TAMPA — Hillsborough County officials have sent to prosecutors allegations of possible Sunshine Law violations by the board of the taxpayer-supported Carrollwood Cultural Center.
Acting County Administrator Michael Merrill referred the matter to State Attorney Mark Ober on Monday.
"It has been brought to my attention that possible violations of the Sunshine Law may have occurred among members of the Friends of the Carrollwood Cultural Center board," Merrill wrote.
Included with the letter was a report on the allegations from county Parks, Recreation And Conservation Director Mark Thornton, plus copies of e-mails among board members of the Friends.
The referral comes amid a simmering controversy over the cultural center's finances.
The center opened two years ago after the county spent $8 million renovating two churches to create it. The county also pays the Friends $380,000 a year — roughly half the center's budget — to manage the facility.
The center has run a deficit, leading to a highly charged discussion about possible layoffs.
On Tuesday night, center executive director Paul Berg said he identified enough savings for the center to end 2010 about $4,000 in the black with no layoffs.
Florida's Government-in-the-Sunshine Law bans local elected officials from having private discussions with each other about matters they expect to vote on at their official meetings.
When private boards like the Friends take on government functions, Florida attorney general's opinions and case law say it is prudent to comply with the Sunshine Law, said Kenneth Tinkler, a Carlton Fields lawyer whose firm represents the Friends on a pro bono basis.
In recent weeks, the cultural center and its board have been engulfed by rumors, many focused on Berg.
In his report, Thornton said Berg and board treasurer Alan Preston gave him records indicating that board members had discussed Berg's future outside of their meetings.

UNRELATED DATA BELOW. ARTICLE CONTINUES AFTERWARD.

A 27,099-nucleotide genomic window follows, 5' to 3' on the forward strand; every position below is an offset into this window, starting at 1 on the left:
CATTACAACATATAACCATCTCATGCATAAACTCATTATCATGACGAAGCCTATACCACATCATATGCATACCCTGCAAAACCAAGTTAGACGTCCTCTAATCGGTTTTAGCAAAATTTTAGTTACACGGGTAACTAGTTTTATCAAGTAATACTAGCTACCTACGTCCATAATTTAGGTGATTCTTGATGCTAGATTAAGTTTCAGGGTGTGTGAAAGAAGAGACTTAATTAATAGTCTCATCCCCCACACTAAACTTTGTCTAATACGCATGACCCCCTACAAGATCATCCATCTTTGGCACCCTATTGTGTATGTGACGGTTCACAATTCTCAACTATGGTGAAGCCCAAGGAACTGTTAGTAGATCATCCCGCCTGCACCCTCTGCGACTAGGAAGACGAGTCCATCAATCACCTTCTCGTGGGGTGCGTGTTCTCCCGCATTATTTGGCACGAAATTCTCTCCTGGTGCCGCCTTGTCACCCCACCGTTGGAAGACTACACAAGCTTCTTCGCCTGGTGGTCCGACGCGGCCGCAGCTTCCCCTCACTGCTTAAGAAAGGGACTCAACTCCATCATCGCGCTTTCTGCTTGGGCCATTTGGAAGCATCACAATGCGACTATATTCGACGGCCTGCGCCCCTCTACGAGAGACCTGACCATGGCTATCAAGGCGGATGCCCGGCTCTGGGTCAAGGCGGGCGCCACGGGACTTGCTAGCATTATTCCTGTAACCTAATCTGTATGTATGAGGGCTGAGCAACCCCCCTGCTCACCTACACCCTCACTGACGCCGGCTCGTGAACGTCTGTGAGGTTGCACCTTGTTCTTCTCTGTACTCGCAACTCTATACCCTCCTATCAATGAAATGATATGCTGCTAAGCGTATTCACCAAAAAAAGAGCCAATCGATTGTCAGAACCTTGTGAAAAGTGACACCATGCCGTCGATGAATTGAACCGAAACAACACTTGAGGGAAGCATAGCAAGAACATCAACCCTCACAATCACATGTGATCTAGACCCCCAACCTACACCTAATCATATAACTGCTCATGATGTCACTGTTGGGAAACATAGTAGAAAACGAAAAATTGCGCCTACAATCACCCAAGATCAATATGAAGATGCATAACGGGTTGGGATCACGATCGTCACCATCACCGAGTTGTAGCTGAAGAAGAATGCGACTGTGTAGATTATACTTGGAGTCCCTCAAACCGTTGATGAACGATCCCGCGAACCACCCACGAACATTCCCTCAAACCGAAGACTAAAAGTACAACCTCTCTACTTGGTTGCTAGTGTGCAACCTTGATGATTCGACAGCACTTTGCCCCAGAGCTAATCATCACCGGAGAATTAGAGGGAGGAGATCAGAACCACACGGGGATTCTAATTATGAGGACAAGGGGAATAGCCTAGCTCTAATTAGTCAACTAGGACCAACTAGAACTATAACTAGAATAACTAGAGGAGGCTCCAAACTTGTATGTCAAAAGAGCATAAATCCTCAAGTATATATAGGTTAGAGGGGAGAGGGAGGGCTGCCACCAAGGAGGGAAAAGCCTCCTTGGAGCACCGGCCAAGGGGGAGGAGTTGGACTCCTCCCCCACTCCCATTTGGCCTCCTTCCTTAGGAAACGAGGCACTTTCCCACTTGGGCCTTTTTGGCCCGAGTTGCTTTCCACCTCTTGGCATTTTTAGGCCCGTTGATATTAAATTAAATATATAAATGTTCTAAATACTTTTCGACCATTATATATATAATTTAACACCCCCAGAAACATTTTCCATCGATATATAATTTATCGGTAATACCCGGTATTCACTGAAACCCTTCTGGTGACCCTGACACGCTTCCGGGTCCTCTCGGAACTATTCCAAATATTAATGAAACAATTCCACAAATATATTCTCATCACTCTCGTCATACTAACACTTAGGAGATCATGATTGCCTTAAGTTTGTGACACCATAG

According to his report:
• Board member John Miley e-mailed board president Jim Carver and others May 14 about an upcoming meeting. In the e-mail, Miley said he would make two motions, one to accept a cost-cutting recommendation from Berg and a second to set performance benchmarks for Berg.
The benchmarks, "any of which, if not achieved as specified, will provide cause for immediate termination of Paul Berg's employment," Miley wrote.
Four days later, the Friends' board meeting lasted barely five minutes and was adjourned amid protests that it had been scheduled for a room too small to hold the crowd, many of whom turned out to support Berg.
Afterward, Miley and Carver said the meeting had not been called to fire Berg, and Carver said Berg's job performance was satisfactory.
On Tuesday, Miley said his second motion was not about firing Berg but setting performance standards for him. Asked whether he thought he had done anything wrong sending the e-mail, Miley said, "I did not do anything that others over the previous two years had not done — in spades."
• Board member Lisa Smiler sent Carver an e-mail saying, "I just checked. Would only need to give 3 wks notice — not the 4 I think quoted to you." Smiler and Carver declined to comment Tuesday.
• Voice mails to Preston from Carver and board vice president Mindy Ambler said they wanted to discuss an upcoming board meeting. In her message, Ambler said she was calling from the car and was with her husband, state Rep. Kevin Ambler, R-Tampa, according to the report. Preston did not return either call.
Mindy Ambler said the voice mail was not about an upcoming board meeting or anything else covered by the Sunshine Law.
In addition to the voice mails, Thornton received information that Carver called Preston and asked him about Miley's proposed motion. Preston said he wouldn't discuss it because it might come before the board.
Thornton also told Merrill that he spoke with Carver about a meeting that Carver and Mindy Ambler held with Rich Reidy, an aide to County Commission Chairman Ken Hagan.
"I informed him that this was more than likely a violation of the Sunshine Law," Thornton wrote. He added that he spoke to Reidy, who responded he didn't know the Friends were required to follow the Sunshine Law.
Ambler said she was not at the meeting with Reidy, nor was she at another meeting with commissioners mentioned in an attachment to Thornton's report.
"It really does concern me greatly that these things are said erroneously," she said.
On May 25, after Thornton's meeting with Berg and Preston, Tinkler reviewed the Sunshine Law with the Friends board.
Tuesday, Ambler said she thought the refresher would affect the way the board works.
"As a volunteer board, we all really strive to be responsible and prudent about the way we conduct business," she said.